1 Flowing fluids and shapeable solids
It is an exciting time for two important research areas in fluid mechanics. On one hand, we have fluid–structure interactions, the classic example of which is aeroelastic phenomena such as the flapping of a flag. On the other, we have moving-boundary problems that focus on the interface between two phases of matter, for example a freezing and advancing ice-water front or its recession by melting. Where these two disciplines overlap are diverse problems unified by the interaction of flowing fluids with solid but shapeable boundaries. Many processes may drive changes in shape, such as erosion, dissolution, melting, corrosion and so on, and flows are inevitably present.
Upon more reflection, one gets the impression that cases for which a flow encounters a truly immovable solid are in the minority, even if these are the problems that fill up our fluid mechanics textbooks. Even mountains gradually slump and flow due to erosion. The field of geomorphology, which seeks to explain landforms and their development, provides many examples of boundary–flow interactions that yield stereotyped shapes and patterns. Given their beauty, it is perhaps no wonder that landscapes have inspired an entire class of paintings and that our art of sculpting borrows the natural media of stone, clay and ice.
Perhaps we fluid dynamicists are drawn to such shape–flow coupled problems because of their contrast with the textbook settings where flows must satisfy no-slip and no-penetration. In a process like erosion or dissolution, the fluid invades the solid by eating it away. The compliant fluid indeed gives way to the solid, but only on short time scales. Gradually and incrementally, but persistently, and always eventually, the flow leaves its imprint. What makes these problems physically and mathematically interesting is that the solid–fluid dynamics are interdependent, often leading to characteristic shapes or shape dynamics. In other words, complex feedback processes are at work, and better understanding translates to better control in chemical or pharmaceutical applications, for example.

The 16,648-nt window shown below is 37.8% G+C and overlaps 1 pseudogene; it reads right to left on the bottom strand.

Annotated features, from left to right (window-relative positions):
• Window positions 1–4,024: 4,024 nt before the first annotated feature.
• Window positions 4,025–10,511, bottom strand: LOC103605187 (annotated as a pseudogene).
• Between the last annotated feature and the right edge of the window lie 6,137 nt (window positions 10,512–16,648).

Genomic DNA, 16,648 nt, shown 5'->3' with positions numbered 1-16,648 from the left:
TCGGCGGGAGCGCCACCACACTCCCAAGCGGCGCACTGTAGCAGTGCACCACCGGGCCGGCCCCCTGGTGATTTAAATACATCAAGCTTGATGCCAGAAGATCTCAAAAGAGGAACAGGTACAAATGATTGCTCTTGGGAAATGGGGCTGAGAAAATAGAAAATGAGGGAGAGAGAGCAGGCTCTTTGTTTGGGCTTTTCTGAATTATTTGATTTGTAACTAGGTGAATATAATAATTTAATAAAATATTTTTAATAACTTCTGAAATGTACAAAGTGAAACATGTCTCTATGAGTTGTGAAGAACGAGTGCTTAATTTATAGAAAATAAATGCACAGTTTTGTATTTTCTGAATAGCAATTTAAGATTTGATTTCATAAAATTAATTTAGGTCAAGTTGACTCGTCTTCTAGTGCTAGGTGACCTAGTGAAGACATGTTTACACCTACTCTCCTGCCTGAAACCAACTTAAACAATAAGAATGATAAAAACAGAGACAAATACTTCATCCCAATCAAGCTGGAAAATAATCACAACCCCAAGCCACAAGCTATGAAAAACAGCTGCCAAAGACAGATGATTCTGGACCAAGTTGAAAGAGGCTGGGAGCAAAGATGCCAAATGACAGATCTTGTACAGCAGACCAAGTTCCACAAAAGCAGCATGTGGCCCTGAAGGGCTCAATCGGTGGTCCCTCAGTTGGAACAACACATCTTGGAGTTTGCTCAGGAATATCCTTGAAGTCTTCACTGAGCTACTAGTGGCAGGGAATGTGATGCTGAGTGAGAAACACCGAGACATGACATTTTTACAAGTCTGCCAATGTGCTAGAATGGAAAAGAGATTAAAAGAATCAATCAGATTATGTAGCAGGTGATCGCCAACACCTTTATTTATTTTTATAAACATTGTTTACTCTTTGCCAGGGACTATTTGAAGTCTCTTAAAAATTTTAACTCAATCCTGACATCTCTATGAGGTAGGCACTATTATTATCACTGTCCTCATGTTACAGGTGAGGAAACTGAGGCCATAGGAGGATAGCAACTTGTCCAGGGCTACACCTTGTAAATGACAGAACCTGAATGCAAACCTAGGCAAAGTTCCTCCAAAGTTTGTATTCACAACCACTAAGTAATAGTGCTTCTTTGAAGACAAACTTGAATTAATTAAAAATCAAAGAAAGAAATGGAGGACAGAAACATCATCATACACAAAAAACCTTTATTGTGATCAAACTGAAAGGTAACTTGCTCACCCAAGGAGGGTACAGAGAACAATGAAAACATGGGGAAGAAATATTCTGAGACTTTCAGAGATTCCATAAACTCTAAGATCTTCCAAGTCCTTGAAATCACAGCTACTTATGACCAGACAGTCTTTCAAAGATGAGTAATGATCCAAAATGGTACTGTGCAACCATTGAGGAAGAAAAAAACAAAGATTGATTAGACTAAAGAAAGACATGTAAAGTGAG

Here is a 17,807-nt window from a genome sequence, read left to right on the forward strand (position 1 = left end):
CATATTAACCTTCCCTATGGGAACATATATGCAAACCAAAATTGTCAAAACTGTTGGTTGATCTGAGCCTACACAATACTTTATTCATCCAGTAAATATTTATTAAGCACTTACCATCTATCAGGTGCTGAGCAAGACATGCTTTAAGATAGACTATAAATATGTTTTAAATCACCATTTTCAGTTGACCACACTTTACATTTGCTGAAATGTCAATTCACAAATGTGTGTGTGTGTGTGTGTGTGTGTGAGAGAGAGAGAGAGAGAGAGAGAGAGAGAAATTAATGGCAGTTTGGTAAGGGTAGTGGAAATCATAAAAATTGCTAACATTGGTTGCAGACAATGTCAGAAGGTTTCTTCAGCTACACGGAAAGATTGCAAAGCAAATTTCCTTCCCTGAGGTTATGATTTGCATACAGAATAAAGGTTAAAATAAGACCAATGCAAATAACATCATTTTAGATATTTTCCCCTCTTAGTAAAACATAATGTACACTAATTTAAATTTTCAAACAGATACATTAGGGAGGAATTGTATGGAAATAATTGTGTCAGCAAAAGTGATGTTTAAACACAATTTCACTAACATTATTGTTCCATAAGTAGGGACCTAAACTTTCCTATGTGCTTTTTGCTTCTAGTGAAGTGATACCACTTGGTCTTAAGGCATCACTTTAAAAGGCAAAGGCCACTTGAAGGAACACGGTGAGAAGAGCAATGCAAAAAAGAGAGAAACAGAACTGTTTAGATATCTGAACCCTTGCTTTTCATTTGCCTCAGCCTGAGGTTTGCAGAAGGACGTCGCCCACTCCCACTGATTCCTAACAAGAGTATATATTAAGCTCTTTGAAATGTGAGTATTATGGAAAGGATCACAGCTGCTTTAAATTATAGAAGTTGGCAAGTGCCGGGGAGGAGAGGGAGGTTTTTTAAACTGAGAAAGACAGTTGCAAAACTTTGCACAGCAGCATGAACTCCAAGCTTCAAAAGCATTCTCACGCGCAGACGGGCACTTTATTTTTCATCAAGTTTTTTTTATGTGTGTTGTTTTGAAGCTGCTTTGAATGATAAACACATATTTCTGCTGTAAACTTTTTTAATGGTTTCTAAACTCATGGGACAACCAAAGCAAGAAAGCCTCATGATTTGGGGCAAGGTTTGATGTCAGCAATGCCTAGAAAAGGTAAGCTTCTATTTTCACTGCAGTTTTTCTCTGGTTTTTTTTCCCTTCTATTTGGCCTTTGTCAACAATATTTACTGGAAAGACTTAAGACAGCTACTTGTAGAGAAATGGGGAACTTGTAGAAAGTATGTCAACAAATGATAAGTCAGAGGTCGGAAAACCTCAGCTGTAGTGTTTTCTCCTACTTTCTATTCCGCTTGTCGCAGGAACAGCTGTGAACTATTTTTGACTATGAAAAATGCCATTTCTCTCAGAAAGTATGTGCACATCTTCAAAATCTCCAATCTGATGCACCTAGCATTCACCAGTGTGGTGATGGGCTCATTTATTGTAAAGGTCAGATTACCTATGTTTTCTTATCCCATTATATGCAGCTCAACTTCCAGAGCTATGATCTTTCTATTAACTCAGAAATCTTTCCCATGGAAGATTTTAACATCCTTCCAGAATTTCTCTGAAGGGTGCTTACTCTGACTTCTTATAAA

2 Dissolution sculptures
The work of Claudin, Durán & Andreotti (2017) is a great example that illustrates some of the common threads in shape–flow problems. The team studies the flow of a fluid over a solid and flat but dissolvable bed, a setting whose simplicity conveys a sense of generality. The authors formulate a model that tracks the average and fluctuating components of a turbulent flow as well as the concentration of dissolved solute. Their stability analysis indicates that the fluid invades the solid not uniformly but such as to give rise to a wavy interface, and this evolution is shown schematically in figure 2(a).
Before digging deeper, we note that the authors are asking some form of the question ‘What’s in a shape?’ This is the key question for all studies in geomorphology that seek to understand the changing face of the Earth as well as other celestial surfaces. Shape is the first clue, and sometimes the only clue available, when we encounter a new topography, and we would like to read into shape to infer environmental conditions past and present. An example of such historical inference is the case for flowing water on Mars as suggested by erosion channels and characteristically shaped river islands.